CC5: 'Reply on CC4', Gottfried Otting, 31 Dec 2022
The executive editors of MR recently decided to broaden the scope of the journal by opening it to educational articles as well as research articles and reviews.
https://www.magneticresonanceampere.net/about/manuscript_types.html states:
"Educational articles provide informative and original insights into topics of current interest within the scope of the journal. Before preparing and submitting an educational article, please contact an editor covering the relevant subject area and an executive editor."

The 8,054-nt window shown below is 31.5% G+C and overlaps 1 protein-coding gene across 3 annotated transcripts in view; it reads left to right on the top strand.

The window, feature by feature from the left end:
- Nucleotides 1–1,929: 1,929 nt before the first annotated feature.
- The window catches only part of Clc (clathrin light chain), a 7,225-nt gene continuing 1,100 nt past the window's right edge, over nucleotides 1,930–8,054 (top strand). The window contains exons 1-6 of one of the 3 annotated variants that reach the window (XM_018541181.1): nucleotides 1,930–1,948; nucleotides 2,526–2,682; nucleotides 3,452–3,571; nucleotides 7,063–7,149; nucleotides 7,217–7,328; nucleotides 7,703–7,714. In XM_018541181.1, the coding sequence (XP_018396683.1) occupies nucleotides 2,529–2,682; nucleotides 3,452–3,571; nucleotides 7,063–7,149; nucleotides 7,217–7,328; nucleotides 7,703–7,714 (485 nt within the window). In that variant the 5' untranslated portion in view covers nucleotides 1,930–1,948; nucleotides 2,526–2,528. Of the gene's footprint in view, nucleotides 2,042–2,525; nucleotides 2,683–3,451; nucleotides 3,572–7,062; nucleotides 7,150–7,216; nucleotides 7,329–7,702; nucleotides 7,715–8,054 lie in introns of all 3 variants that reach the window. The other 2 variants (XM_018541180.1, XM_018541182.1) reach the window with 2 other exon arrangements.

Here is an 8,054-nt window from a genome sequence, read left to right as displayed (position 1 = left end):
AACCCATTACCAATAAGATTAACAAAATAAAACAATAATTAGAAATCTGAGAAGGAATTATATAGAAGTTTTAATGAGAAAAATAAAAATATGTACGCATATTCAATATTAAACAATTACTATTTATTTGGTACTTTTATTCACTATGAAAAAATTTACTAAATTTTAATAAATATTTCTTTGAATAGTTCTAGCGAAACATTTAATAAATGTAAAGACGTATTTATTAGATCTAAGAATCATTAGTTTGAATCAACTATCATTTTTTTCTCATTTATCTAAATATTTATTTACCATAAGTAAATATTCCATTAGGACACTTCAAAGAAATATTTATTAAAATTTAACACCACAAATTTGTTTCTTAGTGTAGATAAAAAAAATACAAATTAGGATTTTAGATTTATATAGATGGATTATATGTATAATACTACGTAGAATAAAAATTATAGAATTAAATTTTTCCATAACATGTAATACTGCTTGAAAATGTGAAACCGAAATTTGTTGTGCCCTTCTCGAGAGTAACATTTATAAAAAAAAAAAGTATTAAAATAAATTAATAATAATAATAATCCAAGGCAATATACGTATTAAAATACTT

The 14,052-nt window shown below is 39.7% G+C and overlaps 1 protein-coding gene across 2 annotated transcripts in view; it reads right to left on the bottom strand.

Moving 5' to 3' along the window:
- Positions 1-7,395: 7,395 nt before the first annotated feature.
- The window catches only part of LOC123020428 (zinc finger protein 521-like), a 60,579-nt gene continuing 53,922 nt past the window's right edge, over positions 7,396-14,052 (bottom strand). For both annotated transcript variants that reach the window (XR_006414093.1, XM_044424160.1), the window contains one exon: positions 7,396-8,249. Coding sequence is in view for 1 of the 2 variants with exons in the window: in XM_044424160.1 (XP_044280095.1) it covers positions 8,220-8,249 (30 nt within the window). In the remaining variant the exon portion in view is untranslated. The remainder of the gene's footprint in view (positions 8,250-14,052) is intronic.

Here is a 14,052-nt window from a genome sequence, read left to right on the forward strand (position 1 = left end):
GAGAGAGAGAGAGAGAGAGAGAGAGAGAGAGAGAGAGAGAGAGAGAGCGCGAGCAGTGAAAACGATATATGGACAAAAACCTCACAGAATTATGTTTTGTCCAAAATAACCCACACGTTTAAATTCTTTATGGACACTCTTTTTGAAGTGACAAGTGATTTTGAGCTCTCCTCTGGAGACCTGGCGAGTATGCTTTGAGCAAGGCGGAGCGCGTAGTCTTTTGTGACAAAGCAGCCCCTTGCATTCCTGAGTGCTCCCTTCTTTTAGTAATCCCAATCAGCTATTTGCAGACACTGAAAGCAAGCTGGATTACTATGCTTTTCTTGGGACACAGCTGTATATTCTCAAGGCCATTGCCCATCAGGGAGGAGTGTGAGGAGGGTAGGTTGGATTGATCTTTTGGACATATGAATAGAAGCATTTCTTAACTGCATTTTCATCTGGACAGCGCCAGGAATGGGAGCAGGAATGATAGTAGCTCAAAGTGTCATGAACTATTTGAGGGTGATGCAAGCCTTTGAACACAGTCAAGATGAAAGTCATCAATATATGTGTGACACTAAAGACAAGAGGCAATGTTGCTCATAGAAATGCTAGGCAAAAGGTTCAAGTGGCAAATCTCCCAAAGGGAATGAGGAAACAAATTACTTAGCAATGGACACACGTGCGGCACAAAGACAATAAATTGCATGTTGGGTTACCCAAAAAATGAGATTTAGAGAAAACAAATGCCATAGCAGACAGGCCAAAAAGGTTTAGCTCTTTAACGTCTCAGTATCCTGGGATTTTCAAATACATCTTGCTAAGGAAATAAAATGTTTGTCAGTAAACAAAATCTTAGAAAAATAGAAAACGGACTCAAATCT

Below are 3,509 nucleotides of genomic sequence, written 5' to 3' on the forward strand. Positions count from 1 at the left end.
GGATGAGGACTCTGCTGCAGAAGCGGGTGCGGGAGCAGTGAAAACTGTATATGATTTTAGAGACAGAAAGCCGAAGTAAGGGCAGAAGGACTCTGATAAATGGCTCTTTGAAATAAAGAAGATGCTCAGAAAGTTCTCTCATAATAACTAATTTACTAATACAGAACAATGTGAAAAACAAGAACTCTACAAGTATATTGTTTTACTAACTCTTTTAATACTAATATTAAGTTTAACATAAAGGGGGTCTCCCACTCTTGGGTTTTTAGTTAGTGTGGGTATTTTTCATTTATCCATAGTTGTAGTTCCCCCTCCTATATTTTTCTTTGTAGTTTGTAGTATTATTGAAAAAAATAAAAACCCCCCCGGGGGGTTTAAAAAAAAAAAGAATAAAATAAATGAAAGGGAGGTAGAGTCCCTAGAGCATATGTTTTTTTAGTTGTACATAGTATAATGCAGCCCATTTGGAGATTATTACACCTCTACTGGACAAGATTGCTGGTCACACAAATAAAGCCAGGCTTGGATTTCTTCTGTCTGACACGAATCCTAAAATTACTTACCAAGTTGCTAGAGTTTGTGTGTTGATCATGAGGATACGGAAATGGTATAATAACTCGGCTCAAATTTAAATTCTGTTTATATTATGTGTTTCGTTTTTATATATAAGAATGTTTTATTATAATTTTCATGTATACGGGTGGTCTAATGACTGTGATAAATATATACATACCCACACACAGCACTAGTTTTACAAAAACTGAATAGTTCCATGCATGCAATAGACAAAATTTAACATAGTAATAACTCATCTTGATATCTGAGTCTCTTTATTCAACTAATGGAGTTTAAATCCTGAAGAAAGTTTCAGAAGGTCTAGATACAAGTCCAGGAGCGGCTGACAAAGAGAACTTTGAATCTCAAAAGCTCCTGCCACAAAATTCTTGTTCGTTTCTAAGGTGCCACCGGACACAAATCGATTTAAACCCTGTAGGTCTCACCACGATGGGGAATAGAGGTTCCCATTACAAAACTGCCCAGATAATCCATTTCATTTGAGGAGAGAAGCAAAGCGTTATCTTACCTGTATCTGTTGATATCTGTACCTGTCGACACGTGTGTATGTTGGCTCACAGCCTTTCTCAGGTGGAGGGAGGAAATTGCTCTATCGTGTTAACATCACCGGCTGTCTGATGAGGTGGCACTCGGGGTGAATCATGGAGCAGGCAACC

For maximal impact, it is important that the article permits PhD students in the field of magnetic resonance to follow the arguments step by step and reproduce the results. A file provided as Supporting Information can go far in this regard without diluting the main text.
 CC6: 'Reply on CC5', Tom Barbara, 02 Jan 2023

CC5: 'Reply on CC4', Gottfried Otting, 31 Dec 2022

CC4: 'Reply on RC5', Tom Barbara, 29 Dec 2022
Quentin Stern and Kirill Sheberstov
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Fourier transform and simulations of spectra Quentin Stern and Kirill Sheberstov https://doi.org/10.5281/zenodo.7271319
Quentin Stern and Kirill Sheberstov